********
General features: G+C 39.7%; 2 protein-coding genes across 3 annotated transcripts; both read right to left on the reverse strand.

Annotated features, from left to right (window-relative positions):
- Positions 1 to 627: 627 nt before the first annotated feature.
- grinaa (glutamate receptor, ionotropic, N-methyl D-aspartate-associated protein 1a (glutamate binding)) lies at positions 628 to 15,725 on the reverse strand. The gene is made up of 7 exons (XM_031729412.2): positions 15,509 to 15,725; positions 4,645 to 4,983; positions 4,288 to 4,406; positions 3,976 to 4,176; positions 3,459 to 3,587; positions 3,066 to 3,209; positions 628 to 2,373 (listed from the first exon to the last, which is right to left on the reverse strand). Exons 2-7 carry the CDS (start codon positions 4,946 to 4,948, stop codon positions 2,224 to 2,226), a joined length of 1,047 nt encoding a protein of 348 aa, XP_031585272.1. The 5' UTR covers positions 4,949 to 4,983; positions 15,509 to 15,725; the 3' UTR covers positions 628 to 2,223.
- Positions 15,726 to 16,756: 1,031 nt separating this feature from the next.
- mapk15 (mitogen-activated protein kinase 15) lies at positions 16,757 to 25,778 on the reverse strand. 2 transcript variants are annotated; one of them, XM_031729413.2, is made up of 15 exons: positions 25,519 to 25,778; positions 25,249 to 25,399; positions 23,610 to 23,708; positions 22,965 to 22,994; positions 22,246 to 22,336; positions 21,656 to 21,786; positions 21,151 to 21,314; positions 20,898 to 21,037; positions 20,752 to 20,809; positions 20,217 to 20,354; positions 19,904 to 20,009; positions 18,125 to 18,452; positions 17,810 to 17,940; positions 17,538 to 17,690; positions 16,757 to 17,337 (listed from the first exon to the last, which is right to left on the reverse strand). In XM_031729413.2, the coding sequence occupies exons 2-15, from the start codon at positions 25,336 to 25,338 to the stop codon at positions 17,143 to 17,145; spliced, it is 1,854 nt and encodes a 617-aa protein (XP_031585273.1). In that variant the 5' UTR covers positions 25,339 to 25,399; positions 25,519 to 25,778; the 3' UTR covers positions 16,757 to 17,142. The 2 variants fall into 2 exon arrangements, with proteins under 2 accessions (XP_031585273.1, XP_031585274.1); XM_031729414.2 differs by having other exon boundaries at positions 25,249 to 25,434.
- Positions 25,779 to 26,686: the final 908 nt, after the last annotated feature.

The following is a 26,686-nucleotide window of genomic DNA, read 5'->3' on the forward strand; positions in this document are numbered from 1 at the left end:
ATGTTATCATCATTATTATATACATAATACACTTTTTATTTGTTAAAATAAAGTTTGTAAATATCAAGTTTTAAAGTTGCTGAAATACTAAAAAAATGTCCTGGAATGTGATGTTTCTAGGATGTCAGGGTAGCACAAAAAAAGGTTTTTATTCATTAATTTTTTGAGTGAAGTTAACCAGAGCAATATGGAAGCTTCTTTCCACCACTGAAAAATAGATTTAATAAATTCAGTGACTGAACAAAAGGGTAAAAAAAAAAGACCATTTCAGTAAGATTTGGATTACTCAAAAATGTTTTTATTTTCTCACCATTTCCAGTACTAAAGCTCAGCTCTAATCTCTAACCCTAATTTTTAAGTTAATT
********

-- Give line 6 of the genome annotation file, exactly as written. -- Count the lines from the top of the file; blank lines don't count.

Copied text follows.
- mapk15 (mitogen-activated protein kinase 15) lies at positions 16,757 to 25,778 on the reverse strand. 2 transcript variants are annotated; one of them, XM_031729413.2, is made up of 15 exons: positions 25,519 to 25,778; positions 25,249 to 25,399; positions 23,610 to 23,708; positions 22,965 to 22,994; positions 22,246 to 22,336; positions 21,656 to 21,786; positions 21,151 to 21,314; positions 20,898 to 21,037; positions 20,752 to 20,809; positions 20,217 to 20,354; positions 19,904 to 20,009; positions 18,125 to 18,452; positions 17,810 to 17,940; positions 17,538 to 17,690; positions 16,757 to 17,337 (listed from the first exon to the last, which is right to left on the reverse strand). In XM_031729413.2, the coding sequence occupies exons 2-15, from the start codon at positions 25,336 to 25,338 to the stop codon at positions 17,143 to 17,145; spliced, it is 1,854 nt and encodes a 617-aa protein (XP_031585273.1). In that variant the 5' UTR covers positions 25,339 to 25,399; positions 25,519 to 25,778; the 3' UTR covers positions 16,757 to 17,142. The 2 variants fall into 2 exon arrangements, with proteins under 2 accessions (XP_031585273.1, XP_031585274.1); XM_031729414.2 differs by having other exon boundaries at positions 25,249 to 25,434.